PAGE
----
At the July 29 meeting board officials repeatedly emphasized that they understood how important the decision was to their listeners but pleaded with them to make it as fast as they could. The contradiction wasn't lost on the teachers--many of whom already mistrust central-office administrators--and bittersweet skepticism and gallows humor prevailed.
"Last guy out turn out the lights," one teacher called out.
"Hey, can I still use the bathroom here after I sign my forms?" asked another.
If Ward and the other officials heard these cracks, they chose to ignore them. "This is not an easy decision," Ward said. "It requires consideration of many aspects of your life. Can you live on that replacement pension? How is your health? Do you want to go on teaching? Unfortunately, we do not have the time to help you make this decision in a more personal setting."
Illustrating his talk with charts on an overhead projector, Ward explained that the deal increases monthly pension benefits by allowing employees to add five years to their age and five years to their years of service: A 60-year-old teacher with 33 years of experience would be treated as a 65-year-old with 38 years of experience--worth about $3,000 more a year.
Some of the teachers took copious notes, as though they were still weighing their options. But most had already made up their minds. "To earn the same amount in my pension I would have to work five more years," said Frazin. "You don't know what's going to happen in five years. Things are so unpredictable--all the strikes and the chaos. Basically they are offering me five years of my life. As much as I love teaching, I would be foolish not to take it."
Yet after the meeting was over and the retirement forms signed, it seemed difficult for many teachers to absorb the fact that their careers were over. "I guess I won't be getting a big retirement party," said Gladys Dennis, who teaches at the Whistler elementary school on the far south side. "Of course there could be four or five teachers retiring from my school. Maybe we can get together and throw our own party."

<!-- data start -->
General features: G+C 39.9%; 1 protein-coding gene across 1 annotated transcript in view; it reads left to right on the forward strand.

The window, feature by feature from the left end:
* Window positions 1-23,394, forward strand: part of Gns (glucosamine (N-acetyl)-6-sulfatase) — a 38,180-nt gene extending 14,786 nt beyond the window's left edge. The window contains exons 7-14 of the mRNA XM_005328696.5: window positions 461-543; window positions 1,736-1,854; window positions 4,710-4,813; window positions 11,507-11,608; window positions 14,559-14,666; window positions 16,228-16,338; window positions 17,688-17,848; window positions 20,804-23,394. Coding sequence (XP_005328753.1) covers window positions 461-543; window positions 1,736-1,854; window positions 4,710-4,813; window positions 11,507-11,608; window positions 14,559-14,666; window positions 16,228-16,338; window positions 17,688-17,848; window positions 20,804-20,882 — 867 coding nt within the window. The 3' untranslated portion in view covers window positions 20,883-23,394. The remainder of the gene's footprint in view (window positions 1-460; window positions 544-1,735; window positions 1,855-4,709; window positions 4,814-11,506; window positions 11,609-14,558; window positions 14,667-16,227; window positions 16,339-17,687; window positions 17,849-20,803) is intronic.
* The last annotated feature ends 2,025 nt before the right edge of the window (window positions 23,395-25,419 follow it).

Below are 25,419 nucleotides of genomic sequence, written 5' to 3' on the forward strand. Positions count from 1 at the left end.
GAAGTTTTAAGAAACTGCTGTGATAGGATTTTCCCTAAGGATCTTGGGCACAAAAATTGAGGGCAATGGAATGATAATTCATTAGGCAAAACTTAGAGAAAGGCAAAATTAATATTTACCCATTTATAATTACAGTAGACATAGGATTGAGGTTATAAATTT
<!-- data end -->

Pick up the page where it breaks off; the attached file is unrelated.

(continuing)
Dennis said the low points of her career included the strikes, but she preferred to remember the high points. "I've been teaching for 33 years. It's a joy to see the kids after they have grown, and you know you helped them make it."
Frazin said she remained in touch with many of her old students, even those who hadn't prospered. "One of my students, Larry, is in prison for armed robbery. What happened to him is so sad. We write letters. I visited him in jail. I'd love to have our letters published as a book. He was always nice to me. When the riots came after Dr. King was killed, Larry came to school to get me. He wanted to make sure that I wasn't hurt."
Others talked about the changes they'd seen over the years--the increase in poverty, drugs, and violence. "But some things haven't changed," said John Draws, a history teacher at Senn High School. "The board's still short on money. They were complaining about that when I got here [in 1964], and they are complaining about it as I leave."
Very few said they knew what they would do come fall. "I'm a teacher--this is what I do," said Frazin. "That's part of the sleepless nights--wondering what comes next."
Frazin predicted the schools will suffer from the loss of so much experience, but many reformers insist that an influx of younger, fresher, more idealistic teachers who are open to change will revitalize the system. And the board hopes that rookie teachers, who are often easily intimidated and somewhat naive, will shy away from confrontation, weakening the union's resolve and forcing it to compromise on tenure, seniority, and class size.
The retiring teachers offer their successors good luck and advice. "I hope they fight to keep those seniority rights--Lord knows we had to fight to get them," said Dennis. "I would tell them to have patience and love children. It can be a cold system. I've been mad at it many times. But I wouldn't trade my job for anything. I love my job. I love the kids. This has been my life."
Art accompanying story in printed newspaper (not available in this archive): photos/Jon Randolph.